What do you get when you give thirteen graffiti artists from all around the world (Aroe, C.B.S, Dumbo, Honet, Kegr, O’Clock, Os Cururus, Rate, Remio, Rocky, Scan, Smash, The E.R.S) a Polaroid camera and ten packs of film? The answer is Like Lipstick Traces (published by Dokument Press) and it’s far from being a graffiti book as you may expect. I’m sure that this could be one of the reasons that it’s managed to creep under the graffiti-news radar since its official release in June this year. It’s been compiled as an unofficial addition to Greil Marcus’s Lipstick Traces, where Greil investigates the Protest Culture that lead to many of the 20th Century’s artistic movements. Graffiti wasn’t included in his book so that’s where Like Lipstick Traces jumps in to smuggle in and extra chapter.
Now, I’ve not read Greil Marcus’s book but what is instantly recognisable is the human, and outsider nature of Like Lipstick Traces; It plays out very much like a collection of family photo albums. These aren’t like the kind that you grandma shows you when you go around though… not unless you nan’s a graffiti writer that is! One thing that these images do have in common with your grandma’s photo album though is that the images have that old feel about them; lovely Polaroids. Muted colours and all a little under-exposed and soft focuses rule the day and because these photos have been taken by writers (it’s easier to call them this rather than photographers) from all around the world, there’s little to actually put a cultural date-stamp on them, which is really great.
What’s also noticeable is that these images are not like any that you’re likely to have seen in a book published by a highly respected publisher before. Now, I hope this doesn’t come across as disrespectful to the writers but I don’t feel that the majority of images included in this book to have been taken to be artistic images; at least, not in the orthodox photography sense. What I mean is that photos in a photography book are normally artistic for the photographs’ sake and these images are more like snapshots and are purely as documents of events that have passed by the writers’ lenses. That’s why it feels easier to say that the writers took them rather than the photographers. However, there are some beautifully artistic moments in the book and if you get a copy yourself you’ll know exactly what I mean as you stumble across them.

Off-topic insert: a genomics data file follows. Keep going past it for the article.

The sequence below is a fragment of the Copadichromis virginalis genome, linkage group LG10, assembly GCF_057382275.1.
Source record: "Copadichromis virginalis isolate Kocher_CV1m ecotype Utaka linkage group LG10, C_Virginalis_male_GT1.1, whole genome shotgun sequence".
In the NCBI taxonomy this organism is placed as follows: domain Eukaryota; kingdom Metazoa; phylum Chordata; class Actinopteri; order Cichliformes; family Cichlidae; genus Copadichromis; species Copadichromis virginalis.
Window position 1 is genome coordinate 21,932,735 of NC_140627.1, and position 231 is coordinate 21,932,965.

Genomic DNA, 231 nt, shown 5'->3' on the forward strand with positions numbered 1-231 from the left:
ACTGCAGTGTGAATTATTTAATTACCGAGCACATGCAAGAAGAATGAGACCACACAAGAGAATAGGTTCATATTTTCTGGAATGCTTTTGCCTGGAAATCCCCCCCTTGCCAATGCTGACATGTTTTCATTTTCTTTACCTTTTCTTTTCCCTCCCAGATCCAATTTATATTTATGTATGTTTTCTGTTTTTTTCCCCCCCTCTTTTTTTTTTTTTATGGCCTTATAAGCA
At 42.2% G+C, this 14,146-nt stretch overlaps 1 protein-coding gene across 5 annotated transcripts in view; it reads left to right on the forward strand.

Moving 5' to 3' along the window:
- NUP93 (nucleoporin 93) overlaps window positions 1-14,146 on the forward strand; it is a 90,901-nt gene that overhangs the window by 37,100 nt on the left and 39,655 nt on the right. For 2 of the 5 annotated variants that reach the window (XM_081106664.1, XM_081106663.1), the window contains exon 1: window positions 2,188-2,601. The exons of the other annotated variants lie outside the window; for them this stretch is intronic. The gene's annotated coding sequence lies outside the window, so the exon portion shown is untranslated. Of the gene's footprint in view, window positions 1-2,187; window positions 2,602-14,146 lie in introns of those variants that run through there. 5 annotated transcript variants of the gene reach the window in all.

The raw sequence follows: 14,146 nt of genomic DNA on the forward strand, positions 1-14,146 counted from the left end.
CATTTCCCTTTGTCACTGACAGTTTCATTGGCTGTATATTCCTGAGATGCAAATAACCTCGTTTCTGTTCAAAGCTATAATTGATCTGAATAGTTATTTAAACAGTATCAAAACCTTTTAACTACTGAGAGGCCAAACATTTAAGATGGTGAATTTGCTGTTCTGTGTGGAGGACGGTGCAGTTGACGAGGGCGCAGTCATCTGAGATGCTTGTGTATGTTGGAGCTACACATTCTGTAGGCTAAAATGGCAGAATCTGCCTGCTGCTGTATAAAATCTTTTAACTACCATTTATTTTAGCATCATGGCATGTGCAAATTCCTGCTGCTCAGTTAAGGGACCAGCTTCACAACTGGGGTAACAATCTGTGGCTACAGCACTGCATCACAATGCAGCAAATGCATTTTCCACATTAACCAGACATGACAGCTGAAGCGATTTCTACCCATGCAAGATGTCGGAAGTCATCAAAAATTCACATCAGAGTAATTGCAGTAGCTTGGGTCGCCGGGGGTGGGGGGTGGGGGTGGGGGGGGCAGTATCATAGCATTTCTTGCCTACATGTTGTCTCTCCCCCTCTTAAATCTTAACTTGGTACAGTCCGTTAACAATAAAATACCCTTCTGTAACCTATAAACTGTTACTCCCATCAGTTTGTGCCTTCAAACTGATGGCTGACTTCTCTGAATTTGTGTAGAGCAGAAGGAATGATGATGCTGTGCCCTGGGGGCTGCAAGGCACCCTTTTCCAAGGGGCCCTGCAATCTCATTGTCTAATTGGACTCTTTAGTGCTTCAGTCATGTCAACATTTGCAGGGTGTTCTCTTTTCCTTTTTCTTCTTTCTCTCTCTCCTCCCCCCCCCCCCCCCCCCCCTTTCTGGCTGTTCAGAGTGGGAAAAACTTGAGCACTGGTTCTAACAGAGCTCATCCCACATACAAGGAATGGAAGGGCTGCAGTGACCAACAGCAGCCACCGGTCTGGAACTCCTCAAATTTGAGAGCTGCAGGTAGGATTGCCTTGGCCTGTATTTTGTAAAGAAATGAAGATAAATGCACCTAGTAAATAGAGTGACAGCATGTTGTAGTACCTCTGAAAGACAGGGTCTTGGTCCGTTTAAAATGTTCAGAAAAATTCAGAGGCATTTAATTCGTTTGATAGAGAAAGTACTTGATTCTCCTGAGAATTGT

Because of their snapshot nature, you are forced to look at them in a completely new way than what you are used to – well, new compared to looking in other photography books. I’m almost tempted to stop thinking of Like Lipstick Traces in this way actually – although I can’t think of a good alternative! What I can say is that it’s more or less impossible to tell you about the photos in this book because every single one is different from the last. There are family photos (writers’ kids to their extended families), friends, architecture, trains, guns, cuts, partying, sun, the sea, the city, parks, bedrooms, bikes, cars, vans, food, drink, signs, religious iconography, dogs, chickens, skulls, money, tattoos, shadows, silhouettes, girls, tramps, paint and much more… there’s even some graffiti! It’s a massive collection of ingredients but altogether equals something fairly simple really; friendship. I hate to cheapen it by an over-simplification but if you look though my photos you see things and not people. In these photos, there’s a real emphasis on people, which makes each of these collections very warm.
And in a way, you learn a lot about the individuals and this helps with understanding the lives, goals and aspirations. You see, they aren’t like the rest of us, no matter how outside most of us outsiders consider ourselves to be. Writers are a unique breed. What they do forces themselves into places that the rest of would consider corners. For the writers though, there’s always an exit, even if it means creating one or forcing your way through it. So, the places that the writers frequent and the things that they do aren’t always the same as that of the rest of us. Just the nature of being a writer means that many of them are travellers. Un-written codes mean that where the rest of would struggle to just turn up in another country and find somewhere to stay, a writer may be privileged to many a floor to crash on and this is another aspect that makes the photos from individual photographers interesting. They are not all necessarily taken from the same old places because when they travel, the camera travels with them.
The last thing of note, for me, is that even though these writers were given cameras and film for photo to be used specifically for this book, you never really get the impression that they followed through on this task. It’s best this way I think. They are freer than they would have been for those invisible restraints and could well have ended up with a much more sterile presentation. In seeing life through the lenses of the writers’ Polaroid cameras we are privileged to see their lives, albeit the parts of it that they would like to share but an intimate collection nonetheless. Like Lipstick Traces weighs in at 226 beautifully lo-fi pages and is a hardcover edition of just 2000 capies. Get a copy direct from Dokument or from all the usual places including AmazonUK